ATSB streamlines marine accident and incident reporting requirements

The tugs York Cove and Campbell Cove submerged alongside berth number Three West at the Port of Devonport in Australia after they were struck by the cement carrier Goliath on January 28, 2022 (Photo: ATSB)

The Australian Transport Safety Bureau (ATSB) said it anticipates amendments to the Transport Safety Investigations Regulations (TSI Regulations), which detail the requirements for reporting transport accidents and incidents to the ATSB, will take effect on January 1, 2023.

“The TSI Regulations set out the ATSB’s safety occurrence reporting scheme and prescribes what occurrences must be reported to the ATSB, the ‘responsible persons’ who are required to make a report, and the particulars to be included in a report,” said ATSB Chief Commissioner Angus Mitchell.

For the marine industry, changes to the regulations primarily relate to the new requirement that marine pilotage providers and vessel traffic service authorities are prescribed as “responsible persons” who will now be required to report transport safety occurrences.

Mr Mitchell explained that this is to cover occurrences that would otherwise not be reported because a ship leaves port and no other relevant entity with knowledge of the occurrence would be in a position to report to the ATSB.

For the marine industry – AMSA is a nominated official to receive occurrence reports from responsible persons, which are then transmitted to the ATSB.

“Capturing additional reporting from pilotage providers and vessel traffic service authorities will establish a more accurate dataset for safety analysis conducted by the ATSB,” added Mr Mitchell.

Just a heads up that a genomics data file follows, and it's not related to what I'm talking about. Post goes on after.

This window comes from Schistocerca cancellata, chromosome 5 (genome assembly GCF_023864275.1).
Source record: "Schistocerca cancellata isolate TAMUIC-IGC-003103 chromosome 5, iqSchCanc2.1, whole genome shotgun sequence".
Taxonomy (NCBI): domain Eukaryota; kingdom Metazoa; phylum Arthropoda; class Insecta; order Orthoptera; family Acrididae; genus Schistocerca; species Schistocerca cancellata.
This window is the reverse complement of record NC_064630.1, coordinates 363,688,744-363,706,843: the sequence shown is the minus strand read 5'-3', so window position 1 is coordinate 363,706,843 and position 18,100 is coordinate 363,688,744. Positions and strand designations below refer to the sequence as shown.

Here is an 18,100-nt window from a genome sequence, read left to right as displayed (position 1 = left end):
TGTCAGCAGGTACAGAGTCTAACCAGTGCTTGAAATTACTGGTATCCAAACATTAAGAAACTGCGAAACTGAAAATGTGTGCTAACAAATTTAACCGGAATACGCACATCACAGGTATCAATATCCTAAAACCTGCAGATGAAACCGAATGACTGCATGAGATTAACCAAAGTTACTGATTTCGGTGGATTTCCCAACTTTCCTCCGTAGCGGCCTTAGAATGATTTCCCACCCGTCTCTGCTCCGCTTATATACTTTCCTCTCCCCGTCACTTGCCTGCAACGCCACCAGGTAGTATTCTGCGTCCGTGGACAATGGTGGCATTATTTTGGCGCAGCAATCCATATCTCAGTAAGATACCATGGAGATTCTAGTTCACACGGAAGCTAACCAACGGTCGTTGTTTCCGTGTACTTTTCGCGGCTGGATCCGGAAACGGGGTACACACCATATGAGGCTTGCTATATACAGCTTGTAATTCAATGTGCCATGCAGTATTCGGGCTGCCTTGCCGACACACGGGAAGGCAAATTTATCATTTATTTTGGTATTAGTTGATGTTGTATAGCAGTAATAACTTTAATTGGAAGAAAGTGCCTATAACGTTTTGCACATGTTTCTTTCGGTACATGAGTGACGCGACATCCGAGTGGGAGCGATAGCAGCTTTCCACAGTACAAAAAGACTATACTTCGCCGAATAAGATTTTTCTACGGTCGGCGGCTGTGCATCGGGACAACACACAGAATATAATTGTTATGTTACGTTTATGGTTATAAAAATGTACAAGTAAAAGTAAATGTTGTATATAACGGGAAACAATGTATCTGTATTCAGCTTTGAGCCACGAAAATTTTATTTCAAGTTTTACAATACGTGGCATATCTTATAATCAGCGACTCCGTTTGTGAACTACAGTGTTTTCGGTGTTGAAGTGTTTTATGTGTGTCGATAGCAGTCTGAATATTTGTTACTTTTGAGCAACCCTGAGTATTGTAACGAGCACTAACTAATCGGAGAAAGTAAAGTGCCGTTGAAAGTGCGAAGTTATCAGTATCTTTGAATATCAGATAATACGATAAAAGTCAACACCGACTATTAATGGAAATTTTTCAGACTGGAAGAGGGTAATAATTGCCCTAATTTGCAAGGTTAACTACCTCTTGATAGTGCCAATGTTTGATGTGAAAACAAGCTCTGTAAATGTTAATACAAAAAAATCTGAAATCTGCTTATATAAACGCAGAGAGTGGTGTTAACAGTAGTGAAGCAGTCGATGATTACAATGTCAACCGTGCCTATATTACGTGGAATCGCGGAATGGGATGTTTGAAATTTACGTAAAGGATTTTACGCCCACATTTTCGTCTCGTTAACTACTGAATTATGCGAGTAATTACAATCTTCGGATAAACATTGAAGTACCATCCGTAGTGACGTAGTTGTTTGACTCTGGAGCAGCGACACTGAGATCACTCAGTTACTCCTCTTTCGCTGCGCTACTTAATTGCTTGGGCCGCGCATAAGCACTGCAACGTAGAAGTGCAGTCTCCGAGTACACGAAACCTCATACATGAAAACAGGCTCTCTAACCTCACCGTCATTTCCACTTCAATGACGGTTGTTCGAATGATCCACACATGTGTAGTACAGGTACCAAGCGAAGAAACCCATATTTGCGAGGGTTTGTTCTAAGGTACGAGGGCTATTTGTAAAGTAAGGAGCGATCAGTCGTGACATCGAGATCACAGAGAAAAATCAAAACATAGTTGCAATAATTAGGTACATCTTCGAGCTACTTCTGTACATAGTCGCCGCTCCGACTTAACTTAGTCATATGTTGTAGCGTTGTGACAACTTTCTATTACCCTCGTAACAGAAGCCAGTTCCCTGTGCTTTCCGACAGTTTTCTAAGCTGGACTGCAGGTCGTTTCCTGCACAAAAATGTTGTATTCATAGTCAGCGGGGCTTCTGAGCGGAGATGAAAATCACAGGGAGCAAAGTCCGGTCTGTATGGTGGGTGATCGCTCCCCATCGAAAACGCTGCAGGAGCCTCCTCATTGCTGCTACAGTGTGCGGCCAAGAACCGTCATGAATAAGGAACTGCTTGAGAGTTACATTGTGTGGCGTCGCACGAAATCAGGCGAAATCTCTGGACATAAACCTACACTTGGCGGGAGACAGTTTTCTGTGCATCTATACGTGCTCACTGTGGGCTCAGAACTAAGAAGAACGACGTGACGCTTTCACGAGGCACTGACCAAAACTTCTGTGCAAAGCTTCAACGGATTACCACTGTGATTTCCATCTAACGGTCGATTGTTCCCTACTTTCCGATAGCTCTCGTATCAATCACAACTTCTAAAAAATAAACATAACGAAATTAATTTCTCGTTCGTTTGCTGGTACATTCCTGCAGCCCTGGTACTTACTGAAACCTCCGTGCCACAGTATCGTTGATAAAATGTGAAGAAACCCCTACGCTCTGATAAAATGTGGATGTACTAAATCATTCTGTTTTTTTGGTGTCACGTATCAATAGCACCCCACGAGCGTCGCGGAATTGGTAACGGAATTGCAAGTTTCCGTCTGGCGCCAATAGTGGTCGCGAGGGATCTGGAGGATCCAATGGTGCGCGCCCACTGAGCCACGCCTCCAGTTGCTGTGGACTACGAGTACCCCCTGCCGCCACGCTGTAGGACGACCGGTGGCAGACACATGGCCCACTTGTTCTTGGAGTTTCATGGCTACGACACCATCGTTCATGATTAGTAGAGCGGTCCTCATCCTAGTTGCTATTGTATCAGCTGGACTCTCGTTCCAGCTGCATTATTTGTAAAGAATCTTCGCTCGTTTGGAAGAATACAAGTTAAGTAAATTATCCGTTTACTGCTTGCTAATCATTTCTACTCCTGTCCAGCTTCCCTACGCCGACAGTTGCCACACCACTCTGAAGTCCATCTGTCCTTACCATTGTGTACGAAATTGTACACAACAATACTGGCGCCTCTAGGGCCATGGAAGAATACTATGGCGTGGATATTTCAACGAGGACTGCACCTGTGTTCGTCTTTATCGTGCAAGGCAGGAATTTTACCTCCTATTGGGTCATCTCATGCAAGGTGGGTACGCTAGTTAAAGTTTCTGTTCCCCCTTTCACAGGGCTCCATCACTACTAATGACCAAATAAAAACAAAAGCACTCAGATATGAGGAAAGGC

In consultations with industry and AMSA, some pilotage providers and vessel traffic service authorities already voluntarily submit reporting to AMSA.

The amendments have now been approved by the Minister for Infrastructure, Transport, Regional Development and Local Government, and have been proposed to the Executive Council for endorsement in coming weeks. The amended tegulations and new reporting requirements would take effect from January 1, 2023.

“Reporting is a simple and quick process,” Mr Mitchell concluded. “Nonetheless we do recognise the marine industry has been through a period of considerable change and disruption in recent years and do stress that our approach to implementing these amended regulations is to focus on education and encouraging better reporting practices over an extended period, with less emphasis placed on compliance particularly for industry participants who may not be fully across the new requirements.

“Ultimately all of industry benefits from an open and trusted and marine occurrence reporting framework.”


Published since 1978, Ausmarine is the foremost magazine servicing the Australian and New Zealand commercial, military and government marine sectors.